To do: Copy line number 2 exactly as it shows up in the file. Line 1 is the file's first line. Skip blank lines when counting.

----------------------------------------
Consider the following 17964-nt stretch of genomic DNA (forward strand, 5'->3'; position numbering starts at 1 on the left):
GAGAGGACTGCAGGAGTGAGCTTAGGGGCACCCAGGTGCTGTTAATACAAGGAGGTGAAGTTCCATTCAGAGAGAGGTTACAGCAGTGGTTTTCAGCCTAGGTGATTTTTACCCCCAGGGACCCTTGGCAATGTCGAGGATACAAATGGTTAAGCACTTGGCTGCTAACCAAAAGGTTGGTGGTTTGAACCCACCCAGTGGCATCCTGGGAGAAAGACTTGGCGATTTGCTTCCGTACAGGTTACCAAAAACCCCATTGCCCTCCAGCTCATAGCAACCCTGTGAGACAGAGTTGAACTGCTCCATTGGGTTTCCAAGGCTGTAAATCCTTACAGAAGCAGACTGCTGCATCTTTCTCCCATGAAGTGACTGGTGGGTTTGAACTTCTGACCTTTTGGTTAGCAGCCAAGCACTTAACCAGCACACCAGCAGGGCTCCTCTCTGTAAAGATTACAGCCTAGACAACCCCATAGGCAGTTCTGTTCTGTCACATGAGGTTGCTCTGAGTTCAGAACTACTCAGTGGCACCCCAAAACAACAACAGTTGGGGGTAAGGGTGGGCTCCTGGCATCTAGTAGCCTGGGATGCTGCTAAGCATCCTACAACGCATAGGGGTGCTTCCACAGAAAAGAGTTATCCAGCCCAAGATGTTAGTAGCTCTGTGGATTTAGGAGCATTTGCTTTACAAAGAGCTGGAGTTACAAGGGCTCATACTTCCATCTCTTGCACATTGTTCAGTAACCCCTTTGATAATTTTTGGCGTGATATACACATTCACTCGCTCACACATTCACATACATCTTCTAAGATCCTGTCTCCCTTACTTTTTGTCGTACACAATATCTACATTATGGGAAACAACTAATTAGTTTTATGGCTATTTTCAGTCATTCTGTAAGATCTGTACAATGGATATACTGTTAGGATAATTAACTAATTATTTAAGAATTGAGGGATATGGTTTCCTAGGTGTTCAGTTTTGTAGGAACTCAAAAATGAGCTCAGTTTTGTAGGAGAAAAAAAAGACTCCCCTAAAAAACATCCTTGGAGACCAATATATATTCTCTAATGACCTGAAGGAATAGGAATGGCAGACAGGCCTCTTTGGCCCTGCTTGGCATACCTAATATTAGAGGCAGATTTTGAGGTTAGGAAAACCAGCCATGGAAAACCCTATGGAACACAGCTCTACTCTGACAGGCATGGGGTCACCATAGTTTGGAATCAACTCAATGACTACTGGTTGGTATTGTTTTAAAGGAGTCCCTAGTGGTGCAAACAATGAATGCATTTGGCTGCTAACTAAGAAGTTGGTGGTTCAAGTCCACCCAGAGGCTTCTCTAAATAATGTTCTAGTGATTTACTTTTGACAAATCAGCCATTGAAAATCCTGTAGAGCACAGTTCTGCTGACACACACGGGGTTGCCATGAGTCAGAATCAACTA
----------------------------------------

GAGAGGACTGCAGGAGTGAGCTTAGGGGCACCCAGGTGCTGTTAATACAAGGAGGTGAAGTTCCATTCAGAGAGAGGTTACAGCAGTGGTTTTCAGCCTAGGTGATTTTTACCCCCAGGGACCCTTGGCAATGTCGAGGATACAAATGGTTAAGCACTTGGCTGCTAACCAAAAGGTTGGTGGTTTGAACCCACCCAGTGGCATCCTGGGAGAAAGACTTGGCGATTTGCTTCCGTACAGGTTACCAAAAACCCCATTGCCCTCCAGCTCATAGCAACCCTGTGAGACAGAGTTGAACTGCTCCATTGGGTTTCCAAGGCTGTAAATCCTTACAGAAGCAGACTGCTGCATCTTTCTCCCATGAAGTGACTGGTGGGTTTGAACTTCTGACCTTTTGGTTAGCAGCCAAGCACTTAACCAGCACACCAGCAGGGCTCCTCTCTGTAAAGATTACAGCCTAGACAACCCCATAGGCAGTTCTGTTCTGTCACATGAGGTTGCTCTGAGTTCAGAACTACTCAGTGGCACCCCAAAACAACAACAGTTGGGGGTAAGGGTGGGCTCCTGGCATCTAGTAGCCTGGGATGCTGCTAAGCATCCTACAACGCATAGGGGTGCTTCCACAGAAAAGAGTTATCCAGCCCAAGATGTTAGTAGCTCTGTGGATTTAGGAGCATTTGCTTTACAAAGAGCTGGAGTTACAAGGGCTCATACTTCCATCTCTTGCACATTGTTCAGTAACCCCTTTGATAATTTTTGGCGTGATATACACATTCACTCGCTCACACATTCACATACATCTTCTAAGATCCTGTCTCCCTTACTTTTTGTCGTACACAATATCTACATTATGGGAAACAACTAATTAGTTTTATGGCTATTTTCAGTCATTCTGTAAGATCTGTACAATGGATATACTGTTAGGATAATTAACTAATTATTTAAGAATTGAGGGATATGGTTTCCTAGGTGTTCAGTTTTGTAGGAACTCAAAAATGAGCTCAGTTTTGTAGGAGAAAAAAAAGACTCCCCTAAAAAACATCCTTGGAGACCAATATATATTCTCTAATGACCTGAAGGAATAGGAATGGCAGACAGGCCTCTTTGGCCCTGCTTGGCATACCTAATATTAGAGGCAGATTTTGAGGTTAGGAAAACCAGCCATGGAAAACCCTATGGAACACAGCTCTACTCTGACAGGCATGGGGTCACCATAGTTTGGAATCAACTCAATGACTACTGGTTGGTATTGTTTTAAAGGAGTCCCTAGTGGTGCAAACAATGAATGCATTTGGCTGCTAACTAAGAAGTTGGTGGTTCAAGTCCACCCAGAGGCTTCTCTAAATAATGTTCTAGTGATTTACTTTTGACAAATCAGCCATTGAAAATCCTGTAGAGCACAGTTCTGCTGACACACACGGGGTTGCCATGAGTCAGAATCAACTA